8. Any mutual agreement made by the parties before or during the marriage, according to the terms of which one party has made financial or service contributions to the other with the expectation of reciprocation or other compensation in the future, where such repayment has not been made, or any mutual agreement made by the parties before or during the marriage concerning any arrangement for the financial support of the parties.
  9. The contribution by one party to the education, training or increased earning power of the other.
  10. Such other factors as the court may in each individual case determine to be relevant.

No single factor is dispositive and the Courts must weigh all factors giving appropriate weight to each.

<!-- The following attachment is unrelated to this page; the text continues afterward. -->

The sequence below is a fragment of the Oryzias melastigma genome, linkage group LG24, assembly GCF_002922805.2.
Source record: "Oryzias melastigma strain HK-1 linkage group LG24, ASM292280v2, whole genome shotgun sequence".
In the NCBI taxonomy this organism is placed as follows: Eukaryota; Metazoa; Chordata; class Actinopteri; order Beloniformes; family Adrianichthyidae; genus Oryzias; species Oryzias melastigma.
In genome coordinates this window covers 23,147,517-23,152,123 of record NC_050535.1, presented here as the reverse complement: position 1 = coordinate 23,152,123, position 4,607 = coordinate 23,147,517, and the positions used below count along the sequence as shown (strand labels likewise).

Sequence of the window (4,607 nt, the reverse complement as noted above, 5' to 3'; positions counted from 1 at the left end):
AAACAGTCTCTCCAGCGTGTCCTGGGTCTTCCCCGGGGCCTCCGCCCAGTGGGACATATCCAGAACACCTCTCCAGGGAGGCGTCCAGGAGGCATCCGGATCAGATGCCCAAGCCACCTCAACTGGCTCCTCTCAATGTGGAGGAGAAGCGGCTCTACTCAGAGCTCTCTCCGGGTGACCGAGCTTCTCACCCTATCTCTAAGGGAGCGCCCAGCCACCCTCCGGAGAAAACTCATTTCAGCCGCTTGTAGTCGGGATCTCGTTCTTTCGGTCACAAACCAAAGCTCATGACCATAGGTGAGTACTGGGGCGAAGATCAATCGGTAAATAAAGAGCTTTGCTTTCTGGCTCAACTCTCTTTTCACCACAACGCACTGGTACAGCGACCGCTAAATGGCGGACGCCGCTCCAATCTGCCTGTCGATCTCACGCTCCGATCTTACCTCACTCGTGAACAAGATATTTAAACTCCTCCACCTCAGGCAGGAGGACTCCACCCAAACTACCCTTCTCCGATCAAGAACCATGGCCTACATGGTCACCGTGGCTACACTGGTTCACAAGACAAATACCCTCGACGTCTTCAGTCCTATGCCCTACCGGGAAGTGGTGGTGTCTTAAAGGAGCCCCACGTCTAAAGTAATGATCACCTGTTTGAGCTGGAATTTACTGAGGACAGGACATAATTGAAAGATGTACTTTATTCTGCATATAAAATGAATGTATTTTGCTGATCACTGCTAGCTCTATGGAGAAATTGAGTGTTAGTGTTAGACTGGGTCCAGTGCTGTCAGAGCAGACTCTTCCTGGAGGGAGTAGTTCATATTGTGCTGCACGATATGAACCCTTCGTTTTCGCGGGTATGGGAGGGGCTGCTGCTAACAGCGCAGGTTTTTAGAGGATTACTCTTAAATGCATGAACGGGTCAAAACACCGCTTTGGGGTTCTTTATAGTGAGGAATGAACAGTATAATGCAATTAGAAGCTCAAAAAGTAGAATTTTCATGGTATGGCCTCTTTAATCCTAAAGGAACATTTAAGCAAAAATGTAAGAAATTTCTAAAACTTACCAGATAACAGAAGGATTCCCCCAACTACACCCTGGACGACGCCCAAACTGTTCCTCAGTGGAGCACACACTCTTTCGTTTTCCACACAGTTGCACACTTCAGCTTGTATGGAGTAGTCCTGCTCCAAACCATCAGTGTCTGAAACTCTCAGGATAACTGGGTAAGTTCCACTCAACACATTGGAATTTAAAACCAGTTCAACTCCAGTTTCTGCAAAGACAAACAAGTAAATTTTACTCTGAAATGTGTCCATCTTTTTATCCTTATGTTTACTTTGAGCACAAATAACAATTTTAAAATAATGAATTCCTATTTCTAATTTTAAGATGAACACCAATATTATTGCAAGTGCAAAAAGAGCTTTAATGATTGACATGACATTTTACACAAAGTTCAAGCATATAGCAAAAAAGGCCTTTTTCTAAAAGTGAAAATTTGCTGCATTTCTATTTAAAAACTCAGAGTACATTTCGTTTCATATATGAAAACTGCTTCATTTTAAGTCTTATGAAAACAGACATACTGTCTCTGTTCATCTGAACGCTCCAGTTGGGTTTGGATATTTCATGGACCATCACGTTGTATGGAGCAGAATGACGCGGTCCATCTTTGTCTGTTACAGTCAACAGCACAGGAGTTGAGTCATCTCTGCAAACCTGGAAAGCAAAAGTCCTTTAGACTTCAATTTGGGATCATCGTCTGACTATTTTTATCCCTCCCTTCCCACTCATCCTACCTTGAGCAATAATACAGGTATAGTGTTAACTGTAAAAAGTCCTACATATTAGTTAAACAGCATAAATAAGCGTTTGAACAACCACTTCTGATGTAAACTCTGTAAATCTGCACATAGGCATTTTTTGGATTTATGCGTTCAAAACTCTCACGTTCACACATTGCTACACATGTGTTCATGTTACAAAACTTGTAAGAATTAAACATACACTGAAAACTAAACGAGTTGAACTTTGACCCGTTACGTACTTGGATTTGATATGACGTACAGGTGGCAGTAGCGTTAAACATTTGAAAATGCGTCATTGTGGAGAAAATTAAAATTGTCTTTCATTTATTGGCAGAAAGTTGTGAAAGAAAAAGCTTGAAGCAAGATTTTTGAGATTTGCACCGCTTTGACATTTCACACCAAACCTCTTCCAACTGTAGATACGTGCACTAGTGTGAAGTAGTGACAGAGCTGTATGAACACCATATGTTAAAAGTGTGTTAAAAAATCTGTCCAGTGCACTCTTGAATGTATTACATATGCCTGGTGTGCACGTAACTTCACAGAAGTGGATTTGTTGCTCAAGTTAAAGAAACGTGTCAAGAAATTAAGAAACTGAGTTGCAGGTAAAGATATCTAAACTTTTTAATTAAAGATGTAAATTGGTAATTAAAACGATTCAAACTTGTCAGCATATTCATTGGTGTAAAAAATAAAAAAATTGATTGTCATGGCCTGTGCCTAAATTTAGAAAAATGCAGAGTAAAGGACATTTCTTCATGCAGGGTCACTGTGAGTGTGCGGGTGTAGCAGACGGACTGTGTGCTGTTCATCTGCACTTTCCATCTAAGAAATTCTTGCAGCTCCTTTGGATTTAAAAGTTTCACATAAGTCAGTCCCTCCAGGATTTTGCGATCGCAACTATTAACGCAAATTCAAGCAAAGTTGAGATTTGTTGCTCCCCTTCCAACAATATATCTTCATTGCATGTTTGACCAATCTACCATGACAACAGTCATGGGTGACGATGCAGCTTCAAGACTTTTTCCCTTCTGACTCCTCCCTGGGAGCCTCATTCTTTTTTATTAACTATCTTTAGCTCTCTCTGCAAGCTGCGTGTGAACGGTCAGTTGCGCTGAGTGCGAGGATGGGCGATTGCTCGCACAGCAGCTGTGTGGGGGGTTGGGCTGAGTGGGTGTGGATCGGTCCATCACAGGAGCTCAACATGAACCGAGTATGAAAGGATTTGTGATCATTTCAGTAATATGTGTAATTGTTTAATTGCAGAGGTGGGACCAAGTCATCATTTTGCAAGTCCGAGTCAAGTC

One important factor in determining whether spousal maintenance is paid and for how long is the length of the marriage. Shorter marriages often result in no award of spousal maintenance or lesser awards. Longer marriages may result in long term or even permanent awards. A second important factor in determining the level of spousal maintenance is the standard of living the parties enjoyed during the marriage. When faced with a long term marriage (fifteen years or more), often Wisconsin trial courts begin their evaluation of spousal maintenance with the proposition that a spouse that is dependant on the other for financial support is entitled to 50% of the earnings of both parties. This is considered to be a starting point for equalizing the standard of living for each party.

Awards, Denials and Modifications of Maintenance